Over Halloween, a Starbucks in Scottsboro became the second location in Alabama to successfully form a union after an investigation by the National Labor Relation Board over the union vote, which initially resulted in a tie, concluded that a contested ballot should break in favor of a union, according to a spokesperson for the organizing committee.
Partners at the Scottsboro location are now represented by Workers United, Southern Regional Joint Board, as a result of the NLRB’s decision on Monday.
In August, the store’s union election concluded in an eight-to-eight tie, with four ballots challenged and set aside for examination by the NLRB’s regional director. On Monday, the NLRB concluded that one ballot of the four contested, which had been ripped in half, should be counted in favor of unionization, according to a spokesperson for the organizing committee.
“The NLRB ruled that the torn ballot was eligible because it was most likely torn by an NLRB agent while opening our ballots,” the spokesperson said in a message to APR on Tuesday. “They believed by not counting this ballot it would go against the wishes of the individual who voted yes.”
Back in early June, partners at the store announced their intent to organize, citing financial struggles, understaffing, and mismanagement at the Scottsboro location as reasons for unionization. A month before the union vote, two partners at the location had already been fired, with both employees being involved in the organizing efforts, according to a Go Fund Me page set up for the individuals at the location.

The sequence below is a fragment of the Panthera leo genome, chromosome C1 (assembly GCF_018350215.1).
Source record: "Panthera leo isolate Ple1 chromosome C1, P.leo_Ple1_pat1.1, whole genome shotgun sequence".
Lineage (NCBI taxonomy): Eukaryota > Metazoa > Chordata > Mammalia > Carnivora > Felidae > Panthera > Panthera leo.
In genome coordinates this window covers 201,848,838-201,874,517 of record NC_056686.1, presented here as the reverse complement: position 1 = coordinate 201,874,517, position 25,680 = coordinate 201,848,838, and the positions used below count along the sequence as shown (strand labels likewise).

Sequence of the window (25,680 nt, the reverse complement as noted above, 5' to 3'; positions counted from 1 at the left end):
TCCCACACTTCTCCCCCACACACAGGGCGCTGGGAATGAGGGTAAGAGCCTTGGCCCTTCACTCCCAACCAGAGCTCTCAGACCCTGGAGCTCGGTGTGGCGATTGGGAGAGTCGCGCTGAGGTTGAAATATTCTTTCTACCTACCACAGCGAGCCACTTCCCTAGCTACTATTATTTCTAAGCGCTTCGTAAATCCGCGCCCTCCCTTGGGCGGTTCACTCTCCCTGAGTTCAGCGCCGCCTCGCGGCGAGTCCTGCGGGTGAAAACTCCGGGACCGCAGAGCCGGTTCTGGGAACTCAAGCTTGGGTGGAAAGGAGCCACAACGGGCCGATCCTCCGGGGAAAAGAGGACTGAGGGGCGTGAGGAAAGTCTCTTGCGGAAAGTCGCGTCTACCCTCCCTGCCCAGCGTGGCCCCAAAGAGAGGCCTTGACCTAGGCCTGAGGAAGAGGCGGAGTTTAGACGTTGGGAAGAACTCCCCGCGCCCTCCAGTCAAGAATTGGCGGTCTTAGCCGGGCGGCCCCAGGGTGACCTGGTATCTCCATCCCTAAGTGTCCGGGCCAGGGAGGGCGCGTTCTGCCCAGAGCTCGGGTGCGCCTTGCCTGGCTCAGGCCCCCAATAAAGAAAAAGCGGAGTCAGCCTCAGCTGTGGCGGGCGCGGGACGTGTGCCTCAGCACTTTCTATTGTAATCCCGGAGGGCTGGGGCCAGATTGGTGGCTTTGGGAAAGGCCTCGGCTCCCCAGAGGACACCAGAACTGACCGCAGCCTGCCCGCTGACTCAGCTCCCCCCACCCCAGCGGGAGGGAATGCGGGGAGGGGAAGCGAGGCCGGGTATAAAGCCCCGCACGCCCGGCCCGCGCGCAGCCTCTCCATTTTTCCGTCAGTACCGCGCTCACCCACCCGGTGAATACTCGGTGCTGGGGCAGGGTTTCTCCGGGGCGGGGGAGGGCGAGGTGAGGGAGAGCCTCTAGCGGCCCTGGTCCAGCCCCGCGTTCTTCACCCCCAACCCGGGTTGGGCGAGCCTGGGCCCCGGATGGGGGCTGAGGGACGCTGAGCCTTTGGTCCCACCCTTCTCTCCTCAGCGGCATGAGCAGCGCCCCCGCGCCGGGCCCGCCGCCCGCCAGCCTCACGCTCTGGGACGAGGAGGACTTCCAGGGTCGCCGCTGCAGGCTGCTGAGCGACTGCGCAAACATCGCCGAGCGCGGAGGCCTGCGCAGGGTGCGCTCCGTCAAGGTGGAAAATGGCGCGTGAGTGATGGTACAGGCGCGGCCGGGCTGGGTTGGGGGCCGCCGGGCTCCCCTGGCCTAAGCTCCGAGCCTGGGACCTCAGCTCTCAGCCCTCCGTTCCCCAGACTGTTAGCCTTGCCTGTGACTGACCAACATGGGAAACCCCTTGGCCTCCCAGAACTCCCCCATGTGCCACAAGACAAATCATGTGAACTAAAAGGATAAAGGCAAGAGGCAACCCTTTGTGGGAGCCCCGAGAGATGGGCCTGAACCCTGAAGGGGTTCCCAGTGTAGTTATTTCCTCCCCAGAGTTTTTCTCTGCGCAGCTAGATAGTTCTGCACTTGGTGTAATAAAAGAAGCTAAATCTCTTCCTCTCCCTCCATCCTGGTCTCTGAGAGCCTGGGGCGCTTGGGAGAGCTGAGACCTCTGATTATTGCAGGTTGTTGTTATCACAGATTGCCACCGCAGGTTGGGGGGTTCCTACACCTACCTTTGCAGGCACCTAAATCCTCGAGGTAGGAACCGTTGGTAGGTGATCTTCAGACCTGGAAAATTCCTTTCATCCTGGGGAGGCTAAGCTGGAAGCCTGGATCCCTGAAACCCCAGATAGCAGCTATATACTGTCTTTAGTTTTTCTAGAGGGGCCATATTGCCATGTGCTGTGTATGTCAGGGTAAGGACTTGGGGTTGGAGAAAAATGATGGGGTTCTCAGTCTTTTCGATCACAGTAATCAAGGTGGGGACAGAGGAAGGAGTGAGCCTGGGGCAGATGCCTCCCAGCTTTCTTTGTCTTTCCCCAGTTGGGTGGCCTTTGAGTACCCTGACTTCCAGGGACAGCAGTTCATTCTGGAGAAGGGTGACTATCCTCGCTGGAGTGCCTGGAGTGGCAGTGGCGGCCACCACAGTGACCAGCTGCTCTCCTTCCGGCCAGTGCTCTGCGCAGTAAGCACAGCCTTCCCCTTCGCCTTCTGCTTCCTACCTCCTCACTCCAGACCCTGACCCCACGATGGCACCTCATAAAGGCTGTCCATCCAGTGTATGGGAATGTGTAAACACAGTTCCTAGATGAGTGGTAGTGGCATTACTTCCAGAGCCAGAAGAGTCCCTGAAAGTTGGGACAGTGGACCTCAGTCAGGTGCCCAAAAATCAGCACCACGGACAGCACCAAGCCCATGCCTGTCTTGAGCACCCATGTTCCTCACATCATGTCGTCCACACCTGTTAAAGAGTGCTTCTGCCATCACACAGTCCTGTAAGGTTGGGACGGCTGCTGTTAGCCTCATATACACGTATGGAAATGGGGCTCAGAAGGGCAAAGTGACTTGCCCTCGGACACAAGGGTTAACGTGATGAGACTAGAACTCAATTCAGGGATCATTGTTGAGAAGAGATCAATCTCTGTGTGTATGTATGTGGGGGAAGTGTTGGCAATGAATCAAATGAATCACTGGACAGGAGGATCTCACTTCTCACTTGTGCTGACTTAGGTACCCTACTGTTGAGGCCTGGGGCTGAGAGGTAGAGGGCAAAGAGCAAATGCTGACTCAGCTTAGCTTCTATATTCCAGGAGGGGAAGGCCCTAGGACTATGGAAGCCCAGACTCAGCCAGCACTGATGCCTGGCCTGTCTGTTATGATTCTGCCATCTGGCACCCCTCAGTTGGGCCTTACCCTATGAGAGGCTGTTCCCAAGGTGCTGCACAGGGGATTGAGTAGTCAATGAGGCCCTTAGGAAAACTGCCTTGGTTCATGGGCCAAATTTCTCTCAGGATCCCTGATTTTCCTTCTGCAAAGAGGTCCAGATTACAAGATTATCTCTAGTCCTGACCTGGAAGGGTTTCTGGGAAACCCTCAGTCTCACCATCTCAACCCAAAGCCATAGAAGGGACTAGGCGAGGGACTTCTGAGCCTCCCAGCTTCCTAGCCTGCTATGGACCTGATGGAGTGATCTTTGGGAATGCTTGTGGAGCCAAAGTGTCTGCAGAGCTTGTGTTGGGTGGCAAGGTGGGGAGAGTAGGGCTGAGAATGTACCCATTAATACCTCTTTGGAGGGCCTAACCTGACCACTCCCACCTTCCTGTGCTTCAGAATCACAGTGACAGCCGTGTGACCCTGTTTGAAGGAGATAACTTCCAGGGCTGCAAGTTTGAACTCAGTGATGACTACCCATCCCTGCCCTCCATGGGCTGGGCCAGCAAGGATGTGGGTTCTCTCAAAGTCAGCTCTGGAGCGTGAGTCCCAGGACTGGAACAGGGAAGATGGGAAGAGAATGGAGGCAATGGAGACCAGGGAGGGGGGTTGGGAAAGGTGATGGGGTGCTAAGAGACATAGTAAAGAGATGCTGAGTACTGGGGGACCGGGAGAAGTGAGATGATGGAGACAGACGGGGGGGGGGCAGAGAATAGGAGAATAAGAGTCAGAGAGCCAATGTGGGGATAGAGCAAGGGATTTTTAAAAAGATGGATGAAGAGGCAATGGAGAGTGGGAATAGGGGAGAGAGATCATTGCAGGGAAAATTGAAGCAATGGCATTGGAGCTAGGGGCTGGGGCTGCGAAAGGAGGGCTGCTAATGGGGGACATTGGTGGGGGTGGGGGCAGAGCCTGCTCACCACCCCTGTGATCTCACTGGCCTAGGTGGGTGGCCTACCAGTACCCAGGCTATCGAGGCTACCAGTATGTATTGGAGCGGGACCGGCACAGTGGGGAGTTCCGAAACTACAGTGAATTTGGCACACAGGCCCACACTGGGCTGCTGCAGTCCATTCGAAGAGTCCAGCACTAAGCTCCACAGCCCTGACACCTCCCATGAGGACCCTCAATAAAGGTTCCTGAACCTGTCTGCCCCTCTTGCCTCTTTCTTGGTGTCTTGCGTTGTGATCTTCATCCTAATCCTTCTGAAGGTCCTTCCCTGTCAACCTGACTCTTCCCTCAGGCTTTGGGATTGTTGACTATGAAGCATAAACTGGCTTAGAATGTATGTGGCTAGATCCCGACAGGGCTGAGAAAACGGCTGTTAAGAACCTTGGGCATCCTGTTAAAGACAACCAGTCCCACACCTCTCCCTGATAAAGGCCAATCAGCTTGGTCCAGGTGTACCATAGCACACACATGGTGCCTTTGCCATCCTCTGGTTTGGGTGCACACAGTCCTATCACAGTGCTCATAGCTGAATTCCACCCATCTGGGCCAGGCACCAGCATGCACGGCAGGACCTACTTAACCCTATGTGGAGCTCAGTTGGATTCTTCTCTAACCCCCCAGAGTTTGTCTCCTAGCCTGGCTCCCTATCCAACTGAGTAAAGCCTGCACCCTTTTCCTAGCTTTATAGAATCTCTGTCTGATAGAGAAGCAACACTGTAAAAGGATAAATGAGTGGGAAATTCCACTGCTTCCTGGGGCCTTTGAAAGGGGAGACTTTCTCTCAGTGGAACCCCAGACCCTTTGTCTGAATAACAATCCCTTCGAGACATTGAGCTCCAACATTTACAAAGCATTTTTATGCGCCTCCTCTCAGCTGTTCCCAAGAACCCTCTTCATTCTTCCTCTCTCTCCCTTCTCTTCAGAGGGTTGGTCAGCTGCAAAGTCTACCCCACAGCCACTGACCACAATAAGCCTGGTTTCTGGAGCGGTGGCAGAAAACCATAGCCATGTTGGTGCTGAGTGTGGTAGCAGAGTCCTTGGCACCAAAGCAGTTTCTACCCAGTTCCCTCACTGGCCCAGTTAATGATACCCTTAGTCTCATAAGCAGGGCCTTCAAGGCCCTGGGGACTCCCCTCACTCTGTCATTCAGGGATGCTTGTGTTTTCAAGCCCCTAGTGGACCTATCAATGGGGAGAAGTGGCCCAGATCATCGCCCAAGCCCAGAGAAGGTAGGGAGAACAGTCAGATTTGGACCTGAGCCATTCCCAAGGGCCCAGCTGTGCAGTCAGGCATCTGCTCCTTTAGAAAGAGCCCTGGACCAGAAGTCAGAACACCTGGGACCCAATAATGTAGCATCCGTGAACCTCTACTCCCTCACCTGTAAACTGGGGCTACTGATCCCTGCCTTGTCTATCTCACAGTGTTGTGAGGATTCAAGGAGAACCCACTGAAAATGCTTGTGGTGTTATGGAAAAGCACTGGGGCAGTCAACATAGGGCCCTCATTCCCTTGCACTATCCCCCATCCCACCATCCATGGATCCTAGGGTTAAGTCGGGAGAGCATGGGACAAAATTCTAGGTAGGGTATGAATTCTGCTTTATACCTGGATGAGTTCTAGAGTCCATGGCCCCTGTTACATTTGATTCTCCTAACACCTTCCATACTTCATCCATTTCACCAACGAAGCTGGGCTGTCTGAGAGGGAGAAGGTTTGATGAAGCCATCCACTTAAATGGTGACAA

“As of 3:30 today Starbucks Store 66182 of Scottsboro, Alabama, is officially the second unionized Store in the state!” Partners said in a statement to Twitter posted Monday. “After egregious retaliation, the firing of two Union leaders, and multiple NLRB objections, we have prevailed!”
This is the second Starbucks in Alabama to unionize, with the Midtown Starbucks located in Southside Birmingham the first to vote for unionization in May.
In a press release sent out on Tuesday evening, the North Alabama Area Labor Council, a regional body for the AFL-CIO in North Alabama, congratulated partners and pledged its support for the store.
“It’s never easy fighting against a billionaire boss who is dead set on doing everything in his power to keep you from having a voice on the job, including flagrantly violating the law,” NAALC Secretary-Treasurer Jacob Morrison said in a statement on Monday. “But it’s always worth it. Starbucks dogged resistance to respecting the law, and the will of their workers only proves the need for unionization at this company.”